It may be stated by way of digression that if, as the lower court decided, the option was not to take effect until the peace treaties were concluded, the phrase "from month to month" would be meaningless and entirely inappropriate. There would be no sensible reason to defer the option "from month to month." It would have been deferred merely until the peace treaties were concluded, had such theory been intended by the parties. As to this phrase "from month to month," the defendant, in his brief, has argued that same would, under the lower court's construction, afford the plaintiff at least until the end of the current month after the conclusion of the general peace treaty, or treaties, in which to exercise the option. We cannot agree with that construction. It is our view that the period of duration of the option is limited by the use of the word "until," and that the phrase "from month to month" could operate merely within the scope of the term or duration of the option, as thus limited.

14, 15. Now we are confronted with the following question: Did the lower court commit error in sustaining the demurrer upon the ground "that the memorandum agreement set forth in Paragraph IX of said amended complaint is incomplete, uncertain and ambiguous in its provisions, and not capable of being specifically performed?"

The only special demurrer interposed upon the ground of uncertainty is directed merely to the allegation, in the second sentence of paragraph VII of the amended complaint, as to the improvements or furnishings placed upon or in the property, when they were made, their cost and present value. There is nothing in the lower court's order, or decision, indicating that that court was passing upon that special demurrer. The court has decided, generally, that "the memorandum agreement is incomplete, uncertain and ambiguous in its provisions, and not capable of being specifically performed," apparently upon the theory that such incompleteness, uncertainty and ambiguity goes to the extent of making the statement of the cause of action in the amended complaint so defective as to come within the scope of a general demurrer upon the ground that the complaint fails to state facts sufficient to constitute a cause of action.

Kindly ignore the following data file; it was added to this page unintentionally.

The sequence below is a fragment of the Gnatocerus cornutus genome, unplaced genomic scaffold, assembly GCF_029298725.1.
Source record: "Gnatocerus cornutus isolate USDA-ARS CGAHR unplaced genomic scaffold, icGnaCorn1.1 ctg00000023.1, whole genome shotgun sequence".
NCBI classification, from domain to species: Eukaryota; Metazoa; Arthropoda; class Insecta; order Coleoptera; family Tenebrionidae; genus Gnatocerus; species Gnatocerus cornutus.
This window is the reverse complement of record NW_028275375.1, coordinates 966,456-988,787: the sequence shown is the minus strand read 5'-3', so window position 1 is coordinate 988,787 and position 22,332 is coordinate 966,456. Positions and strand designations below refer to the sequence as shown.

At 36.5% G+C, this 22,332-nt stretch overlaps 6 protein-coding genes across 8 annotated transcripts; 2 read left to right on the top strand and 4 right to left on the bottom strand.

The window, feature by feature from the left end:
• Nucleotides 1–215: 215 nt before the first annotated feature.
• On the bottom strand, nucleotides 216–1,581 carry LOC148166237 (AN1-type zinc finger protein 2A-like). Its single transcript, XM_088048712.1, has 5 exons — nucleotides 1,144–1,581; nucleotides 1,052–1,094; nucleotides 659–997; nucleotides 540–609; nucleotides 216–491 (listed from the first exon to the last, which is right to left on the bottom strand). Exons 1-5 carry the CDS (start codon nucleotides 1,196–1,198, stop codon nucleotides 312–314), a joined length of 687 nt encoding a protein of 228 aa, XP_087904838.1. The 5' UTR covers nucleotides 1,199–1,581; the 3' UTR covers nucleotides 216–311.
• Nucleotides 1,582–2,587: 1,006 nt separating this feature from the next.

The lower court has not pointed out wherein the agreement is incomplete, uncertain, or ambiguous, but, in view of the arguments of respective counsel in the briefs, we believe that such ruling is predicated upon the theory advanced by counsel for defendant, to the effect that the option agreement contemplated a lease, the terms of which required future negotiation, and that until all the terms of the proposed lease had been negotiated, developed and agreed upon, there was no completed contract, and hence no basis upon which the court could formulate a decree of specific performance based upon the agreement of the parties.